"I find hope in the work of long-established groups such as the Arms Control Association...[and] I find hope in younger anti-nuclear activists and the movement around the world to formally ban the bomb."

– Vincent Intondi
Professor of History, Montgomery College
July 1, 2020
Nuclear Sword of Damocles

Daryl G. Kimball

Fifty years after the Cuban missile crisis brought the world to the brink of a nuclear holocaust, the threats posed by the bomb have changed, but still hang over us all. Today, there still are nearly 20,000 nuclear weapons, and there are nine nuclear-armed states. More countries have access to the technologies needed to produce nuclear bomb material, and the risk of nuclear terrorism is real.

The massive nuclear arsenals of the United States and Russia—the most dangerous legacy of the Cold War—have been reduced through successive arms control agreements. Yet, deployed U.S. and Russian nuclear forces still exceed 1,500 strategic warheads each, far more than necessary to deter nuclear attack.

Five decades ago, President John Kennedy warned of the possibility of dozens of nuclear-armed nations. Since then, world leaders have built up an extensive nonproliferation regime that has slowed the spread and reduced the salience of nuclear weapons.

But to remain effective, the nuclear non-proliferation system must be updated, new commitments must be implemented, and progress on disarmament must be accelerated. The newer nuclear-armed states—India, Israel, and Pakistan—must adhere to the same nuclear disarmament measures expected of the world’s 190 nuclear Nonproliferation Treaty (NPT) member states.

Even with the NPT, political and military tensions continue to drive proliferation behavior in regional hot spots. If U.S.-led talks with Iran and North Korea fail to persuade them to curb sensitive nuclear fuel-cycle activities and meet their nonproliferation obligations, the risk of arms races and conflicts will grow.

Doing nothing is not an option. No matter who occupies the White House following the 2012 election, he must pursue a nuclear nonproliferation and disarmament “stimulus plan.” It should include the following elements:

End Cold War Thinking. The chances of a bolt-from-the-blue nuclear attack by Russia or the United States on the other is near zero, yet their arsenals and strategies are still designed to counter such a threat and engage in a protracted nuclear war. President Barack Obama has taken some steps to reduce the role and number of nuclear weapons, but there is much more to be done. The White House must follow through by implementing a saner, “nuclear deterrence only” strategy, which would allow U.S. and Russian arsenal reductions to no more than 500 deployed nuclear warheads each—the size of the Soviet force in 1962.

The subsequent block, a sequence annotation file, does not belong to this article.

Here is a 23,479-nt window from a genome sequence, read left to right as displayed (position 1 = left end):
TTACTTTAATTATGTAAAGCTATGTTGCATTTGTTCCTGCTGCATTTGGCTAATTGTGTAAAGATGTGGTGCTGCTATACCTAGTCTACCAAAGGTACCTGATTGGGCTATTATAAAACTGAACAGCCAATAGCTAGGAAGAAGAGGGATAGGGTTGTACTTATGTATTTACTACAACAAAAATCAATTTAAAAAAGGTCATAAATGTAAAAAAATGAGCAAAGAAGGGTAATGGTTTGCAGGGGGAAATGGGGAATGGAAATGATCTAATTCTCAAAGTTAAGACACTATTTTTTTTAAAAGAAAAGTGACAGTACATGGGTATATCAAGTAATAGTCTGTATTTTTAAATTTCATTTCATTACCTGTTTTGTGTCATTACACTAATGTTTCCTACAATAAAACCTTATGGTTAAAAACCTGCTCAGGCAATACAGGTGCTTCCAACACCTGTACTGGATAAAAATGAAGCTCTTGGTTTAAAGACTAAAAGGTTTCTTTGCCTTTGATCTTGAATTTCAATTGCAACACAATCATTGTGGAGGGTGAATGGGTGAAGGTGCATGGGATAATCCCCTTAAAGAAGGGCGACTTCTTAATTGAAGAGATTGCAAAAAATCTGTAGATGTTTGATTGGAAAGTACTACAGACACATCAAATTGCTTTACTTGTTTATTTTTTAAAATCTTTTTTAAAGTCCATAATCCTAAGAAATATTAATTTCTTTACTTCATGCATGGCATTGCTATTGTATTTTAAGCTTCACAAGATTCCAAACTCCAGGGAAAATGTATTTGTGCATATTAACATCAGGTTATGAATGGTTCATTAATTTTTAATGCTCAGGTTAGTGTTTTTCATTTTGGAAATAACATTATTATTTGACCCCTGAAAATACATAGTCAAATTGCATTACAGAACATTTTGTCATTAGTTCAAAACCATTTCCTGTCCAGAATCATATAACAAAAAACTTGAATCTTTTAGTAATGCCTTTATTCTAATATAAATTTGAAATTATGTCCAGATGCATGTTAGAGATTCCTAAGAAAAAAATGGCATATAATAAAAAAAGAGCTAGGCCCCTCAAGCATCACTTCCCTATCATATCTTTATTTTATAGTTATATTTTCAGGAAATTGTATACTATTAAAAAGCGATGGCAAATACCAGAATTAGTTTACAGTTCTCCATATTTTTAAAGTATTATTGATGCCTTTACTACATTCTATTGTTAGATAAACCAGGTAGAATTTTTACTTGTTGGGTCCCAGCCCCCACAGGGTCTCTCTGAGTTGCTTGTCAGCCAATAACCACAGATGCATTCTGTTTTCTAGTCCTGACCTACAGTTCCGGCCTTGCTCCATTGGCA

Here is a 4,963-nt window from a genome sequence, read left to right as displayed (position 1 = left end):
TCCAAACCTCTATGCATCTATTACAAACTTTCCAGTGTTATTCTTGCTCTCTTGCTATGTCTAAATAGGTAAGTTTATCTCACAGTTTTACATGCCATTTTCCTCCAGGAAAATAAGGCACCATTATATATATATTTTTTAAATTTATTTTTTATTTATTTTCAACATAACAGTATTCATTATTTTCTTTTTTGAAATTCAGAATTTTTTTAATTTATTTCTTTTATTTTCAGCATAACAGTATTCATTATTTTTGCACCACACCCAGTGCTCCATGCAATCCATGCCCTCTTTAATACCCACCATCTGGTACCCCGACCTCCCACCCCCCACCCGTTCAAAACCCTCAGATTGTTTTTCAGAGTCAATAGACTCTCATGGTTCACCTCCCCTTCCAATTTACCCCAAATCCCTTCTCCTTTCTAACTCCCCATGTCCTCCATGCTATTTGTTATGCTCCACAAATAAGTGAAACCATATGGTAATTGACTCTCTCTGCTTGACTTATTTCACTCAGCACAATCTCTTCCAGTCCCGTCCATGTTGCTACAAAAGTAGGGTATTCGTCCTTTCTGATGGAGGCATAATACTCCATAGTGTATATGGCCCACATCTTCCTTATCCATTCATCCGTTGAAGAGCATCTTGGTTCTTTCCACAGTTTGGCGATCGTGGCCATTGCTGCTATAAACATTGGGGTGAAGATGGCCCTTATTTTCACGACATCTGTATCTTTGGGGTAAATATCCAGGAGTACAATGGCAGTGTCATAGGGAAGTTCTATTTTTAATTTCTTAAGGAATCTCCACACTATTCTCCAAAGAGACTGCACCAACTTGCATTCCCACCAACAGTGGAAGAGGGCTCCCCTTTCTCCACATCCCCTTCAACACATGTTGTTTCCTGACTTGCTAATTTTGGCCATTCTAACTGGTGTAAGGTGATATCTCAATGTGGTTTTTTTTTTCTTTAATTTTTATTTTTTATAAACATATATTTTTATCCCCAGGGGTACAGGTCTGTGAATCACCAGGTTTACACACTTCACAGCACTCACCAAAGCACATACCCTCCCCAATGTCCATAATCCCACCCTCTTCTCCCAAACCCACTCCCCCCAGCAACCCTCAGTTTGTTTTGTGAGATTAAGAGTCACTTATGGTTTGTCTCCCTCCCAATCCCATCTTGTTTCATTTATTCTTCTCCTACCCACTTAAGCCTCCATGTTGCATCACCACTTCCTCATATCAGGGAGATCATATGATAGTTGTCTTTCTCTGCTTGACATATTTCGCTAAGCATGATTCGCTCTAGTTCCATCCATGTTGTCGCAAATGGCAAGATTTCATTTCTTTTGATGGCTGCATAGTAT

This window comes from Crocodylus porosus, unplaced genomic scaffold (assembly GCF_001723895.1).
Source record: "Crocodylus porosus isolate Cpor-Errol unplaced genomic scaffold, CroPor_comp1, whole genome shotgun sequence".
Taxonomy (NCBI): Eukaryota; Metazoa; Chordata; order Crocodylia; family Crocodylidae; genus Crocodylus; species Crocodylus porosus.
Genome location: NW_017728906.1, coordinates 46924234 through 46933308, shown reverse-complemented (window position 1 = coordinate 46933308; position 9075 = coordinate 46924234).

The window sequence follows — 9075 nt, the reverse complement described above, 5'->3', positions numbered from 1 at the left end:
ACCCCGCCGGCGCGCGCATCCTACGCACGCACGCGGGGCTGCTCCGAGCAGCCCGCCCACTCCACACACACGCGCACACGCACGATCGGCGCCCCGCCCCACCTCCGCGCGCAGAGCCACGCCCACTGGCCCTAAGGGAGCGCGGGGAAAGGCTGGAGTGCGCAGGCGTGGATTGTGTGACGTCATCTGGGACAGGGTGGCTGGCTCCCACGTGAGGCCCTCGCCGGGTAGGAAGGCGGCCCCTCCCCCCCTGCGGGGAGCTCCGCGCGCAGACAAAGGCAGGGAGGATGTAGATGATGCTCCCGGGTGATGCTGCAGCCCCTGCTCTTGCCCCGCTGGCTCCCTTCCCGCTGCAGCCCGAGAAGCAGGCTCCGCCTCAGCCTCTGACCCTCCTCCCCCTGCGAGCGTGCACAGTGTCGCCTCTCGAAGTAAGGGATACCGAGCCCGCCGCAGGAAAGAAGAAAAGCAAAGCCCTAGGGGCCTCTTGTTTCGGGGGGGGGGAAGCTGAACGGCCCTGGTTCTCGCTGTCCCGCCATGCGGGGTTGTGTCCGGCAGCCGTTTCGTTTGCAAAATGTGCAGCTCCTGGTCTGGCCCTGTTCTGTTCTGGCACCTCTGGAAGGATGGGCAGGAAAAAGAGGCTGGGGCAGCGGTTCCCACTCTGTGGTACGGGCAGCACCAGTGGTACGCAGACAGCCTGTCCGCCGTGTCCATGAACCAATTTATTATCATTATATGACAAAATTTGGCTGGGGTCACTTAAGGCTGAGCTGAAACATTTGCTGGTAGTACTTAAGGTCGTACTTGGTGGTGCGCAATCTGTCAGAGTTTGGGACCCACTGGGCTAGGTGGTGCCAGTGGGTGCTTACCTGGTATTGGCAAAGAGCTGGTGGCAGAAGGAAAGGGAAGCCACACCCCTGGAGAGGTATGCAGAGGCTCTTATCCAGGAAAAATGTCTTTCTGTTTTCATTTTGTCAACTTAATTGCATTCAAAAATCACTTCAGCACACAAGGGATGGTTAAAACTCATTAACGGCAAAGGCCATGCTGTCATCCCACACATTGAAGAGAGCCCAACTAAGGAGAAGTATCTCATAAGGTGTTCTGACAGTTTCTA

Reduce Global Arsenals. By signaling he is prepared to accelerate reductions and move U.S. forces below the ceilings of the New Strategic Arms Reduction Treaty (New START), the U.S. president could induce the Kremlin to build down rather than build up its forces, saving tens of billions of dollars. With New START verification tools in place, reciprocal U.S.-Russian cuts, including new transparency measures on tactical nuclear weapons, need not wait for a new, follow-on treaty. Such actions would put pressure on China to abandon its slow increase in nuclear forces and open the door for serious multilateral disarmament discussions.

Prevent a Nuclear-Armed Iran. Tehran has not yet made a decision to build nuclear weapons and does not have the necessary ingredients for an effective nuclear arsenal. Bipartisan experts agree that preventive military strikes would be counterproductive; sanctions can alter Iran’s calculus, but cannot halt its program. Diplomacy remains the best option.

U.S. negotiators must redouble efforts to limit Iran’s enrichment to normal reactor-grade levels, cap its uranium stockpiles, and give international inspectors greater access to ensure that Iran has halted all weapons-related work, all in exchange for a phased rollback of international sanctions.

End Testing Forever. Twenty years after its last nuclear test, the United States no longer needs or wants a resumption of testing. Yet by failing to ratify the Comprehensive Test Ban Treaty (CTBT), Washington has denied itself and others the treaty’s full security benefits.

With the CTBT in force, the established nuclear-weapon states would not be able to proof-test new nuclear warhead designs, newer nuclear nations would find it far more difficult to build more-advanced warhead types, and emerging nuclear states would encounter greater obstacles in fielding a reliable arsenal. U.S. action on the CTBT is urgently needed to help head off future nuclear arms competition, particularly in the Middle East, South Asia, and the Korean peninsula.

Secure Nuclear Material. Today, dozens of states possess nuclear material that must be safeguarded from terrorists. Pakistan’s nuclear assets are especially vulnerable. Recent nuclear security summits have prompted significant action, but states must maintain and improve their performance. Consistent funding and U.S. leadership on a long-term, global framework for action are critical.

New efforts to end the production of fissile material, particularly by India and Pakistan, are also essential. To help achieve a global cutoff treaty, the five original nuclear powers could formalize their de facto production halt and engage Islamabad and New Delhi in direct talks to curtail their fissile production.

As Kennedy once suggested, we must work faster and harder to abolish nuclear weapons before they abolish us. In the months ahead, U.S. policymakers must overcome petty partisan politics to help address today’s grave nuclear challenges.